Comments from sylvedore

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sylvedore
sylvedore commented about Kachina Theatre on Jan 8, 2011 at 12:39 pm

I believe the Cineplex Odeon was new when the Galleria was built. I was working there for the “grand opening”, if you will, and they were still bringing in the components of the theater. The owners of the Galleria basically bought up that big plot of land, tore everything down that previously existed, and then built the Galleria complex on top of it. The Cineplex Odeon was just part of that structure.

I think I remember the El Camino as well although that was in a slightly different location, if I remember correctly. I think I only went there once. I don’t remember much about it, to be honest.

sylvedore
sylvedore commented about Kachina Theatre on Jun 4, 2010 at 12:01 pm

This was a very interesting and great theater to view a film. It was never quite as popular as the not-so-far away Cine Capri but still held a charm all to itself. It had a very distinctive air about it, one that I still remember well. I remember that it had an interesting glow on the walls once the movies were playing. The Kachina showed midnight movies during the mid to late 80’s, right before it closed. I remember seeing “The Adventures of Baron Munchassen” and “The Abyss” there. Both films were made better and more “mysterious” by seeing them there, especially at a midnight showing. Ironically, I worked at the theater that was later built only 2 years later on that very spot, the Cineplex Odeon at the far end of the Galleria, which was right down the escalator from TGI Fridays. The Cineplex Odeon had this ploy that they could get out of bankruptcy by charging patrons for butter. Needless to say, almost every customer was outraged by the idea, and the theater didn’t last long. The bland and boring interior design of the newer theater only exacerbated the true loss of the Kachina and it always felt eerie on the inside.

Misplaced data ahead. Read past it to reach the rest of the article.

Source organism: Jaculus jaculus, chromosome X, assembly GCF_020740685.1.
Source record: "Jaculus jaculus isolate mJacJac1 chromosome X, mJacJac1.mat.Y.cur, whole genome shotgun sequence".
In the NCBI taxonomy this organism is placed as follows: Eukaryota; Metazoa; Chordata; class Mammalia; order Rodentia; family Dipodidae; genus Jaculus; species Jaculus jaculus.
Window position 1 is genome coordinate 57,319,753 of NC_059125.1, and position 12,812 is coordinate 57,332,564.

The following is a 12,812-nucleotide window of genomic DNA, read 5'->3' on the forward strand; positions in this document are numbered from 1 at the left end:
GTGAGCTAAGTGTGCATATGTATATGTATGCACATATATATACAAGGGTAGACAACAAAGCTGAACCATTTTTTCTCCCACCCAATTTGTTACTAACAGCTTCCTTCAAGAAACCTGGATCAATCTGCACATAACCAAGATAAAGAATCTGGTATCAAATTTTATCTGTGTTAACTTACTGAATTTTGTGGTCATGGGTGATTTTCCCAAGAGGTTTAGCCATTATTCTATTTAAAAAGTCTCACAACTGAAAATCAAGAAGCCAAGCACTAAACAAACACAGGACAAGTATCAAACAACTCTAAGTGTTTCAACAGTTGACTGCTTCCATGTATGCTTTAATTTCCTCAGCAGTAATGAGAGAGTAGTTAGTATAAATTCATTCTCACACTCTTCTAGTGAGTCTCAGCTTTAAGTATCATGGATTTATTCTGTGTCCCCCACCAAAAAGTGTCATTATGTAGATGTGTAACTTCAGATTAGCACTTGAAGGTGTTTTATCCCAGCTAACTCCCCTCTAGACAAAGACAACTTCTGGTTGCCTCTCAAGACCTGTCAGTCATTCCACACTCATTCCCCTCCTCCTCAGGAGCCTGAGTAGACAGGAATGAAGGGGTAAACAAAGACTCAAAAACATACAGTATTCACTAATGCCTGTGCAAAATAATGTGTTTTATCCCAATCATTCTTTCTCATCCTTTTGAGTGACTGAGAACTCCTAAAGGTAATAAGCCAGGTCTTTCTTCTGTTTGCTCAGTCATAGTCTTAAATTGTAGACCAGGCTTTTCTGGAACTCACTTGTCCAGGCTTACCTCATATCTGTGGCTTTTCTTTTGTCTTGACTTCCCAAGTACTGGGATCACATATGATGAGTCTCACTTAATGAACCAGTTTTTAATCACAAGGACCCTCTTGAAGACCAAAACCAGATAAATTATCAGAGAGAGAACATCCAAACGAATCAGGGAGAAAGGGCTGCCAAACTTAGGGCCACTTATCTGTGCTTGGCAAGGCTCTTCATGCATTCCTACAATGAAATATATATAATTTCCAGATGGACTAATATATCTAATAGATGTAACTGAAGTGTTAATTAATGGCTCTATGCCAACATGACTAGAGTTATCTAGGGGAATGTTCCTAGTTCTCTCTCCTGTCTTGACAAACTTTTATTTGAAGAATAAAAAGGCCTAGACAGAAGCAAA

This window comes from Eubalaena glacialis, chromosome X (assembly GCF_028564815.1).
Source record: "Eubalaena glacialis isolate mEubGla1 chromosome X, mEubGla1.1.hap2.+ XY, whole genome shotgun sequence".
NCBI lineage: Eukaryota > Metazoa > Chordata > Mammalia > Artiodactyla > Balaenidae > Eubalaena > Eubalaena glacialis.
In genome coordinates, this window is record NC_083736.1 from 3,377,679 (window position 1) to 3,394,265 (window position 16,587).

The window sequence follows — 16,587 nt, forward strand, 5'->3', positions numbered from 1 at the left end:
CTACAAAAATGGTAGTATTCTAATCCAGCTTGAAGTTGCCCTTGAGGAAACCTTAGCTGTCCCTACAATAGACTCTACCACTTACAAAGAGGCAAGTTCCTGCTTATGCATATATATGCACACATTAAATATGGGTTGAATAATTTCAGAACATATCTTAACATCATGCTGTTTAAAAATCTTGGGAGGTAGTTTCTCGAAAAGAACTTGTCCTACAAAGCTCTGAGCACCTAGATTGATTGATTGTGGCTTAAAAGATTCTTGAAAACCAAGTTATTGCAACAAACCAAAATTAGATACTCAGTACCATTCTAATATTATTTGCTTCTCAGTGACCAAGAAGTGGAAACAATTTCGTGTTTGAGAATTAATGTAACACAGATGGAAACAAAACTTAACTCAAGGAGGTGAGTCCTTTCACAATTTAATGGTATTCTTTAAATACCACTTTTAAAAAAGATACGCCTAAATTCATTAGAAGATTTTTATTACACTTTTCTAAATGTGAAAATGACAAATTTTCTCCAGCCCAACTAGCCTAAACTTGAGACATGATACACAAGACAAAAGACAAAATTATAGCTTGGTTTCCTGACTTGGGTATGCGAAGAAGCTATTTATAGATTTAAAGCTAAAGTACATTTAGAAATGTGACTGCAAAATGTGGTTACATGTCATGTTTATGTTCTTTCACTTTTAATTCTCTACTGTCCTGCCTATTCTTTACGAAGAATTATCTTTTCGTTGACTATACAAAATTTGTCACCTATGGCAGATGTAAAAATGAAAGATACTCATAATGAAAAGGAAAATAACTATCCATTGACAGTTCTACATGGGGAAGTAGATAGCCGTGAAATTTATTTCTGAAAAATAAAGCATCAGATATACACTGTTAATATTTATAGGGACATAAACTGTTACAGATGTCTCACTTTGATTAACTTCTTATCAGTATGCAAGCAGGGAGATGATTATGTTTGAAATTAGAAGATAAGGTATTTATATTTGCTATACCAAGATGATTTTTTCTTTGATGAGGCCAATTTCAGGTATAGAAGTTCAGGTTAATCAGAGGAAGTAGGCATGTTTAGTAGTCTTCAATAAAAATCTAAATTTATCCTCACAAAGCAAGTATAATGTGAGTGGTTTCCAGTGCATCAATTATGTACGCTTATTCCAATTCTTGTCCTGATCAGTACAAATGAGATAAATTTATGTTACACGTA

sylvedore
sylvedore commented about Cine Capri Theatre on Jun 4, 2010 at 11:51 am

The Cine Capri was truly a beloved piece of Phoenix history and it was a real tragedy to have it lost forever. Many groups tried to stop the demolition over the years; the best they did was post pone the inevitable. Like many other people that posted, if a movie came out that I was really excited to see, this was the only place to see it. I waited in multiple lines that wrapped around the parking lot on opening nights just to see a movie there. I was priviliged to see the Star Wars re-releases, the opening of “Indiana Jones and the Last Crusade”, “Citizen Kane”, “Doctor Zhivago”, “The Lion King”, and probably many more. One that particularly sticks out in my mind was a day viewing of “The Silence of the Lambs”, one where I snuck out of a college course just in order to take it in. The theater truly had no equal and I could hardly believe it when they finally tore it down.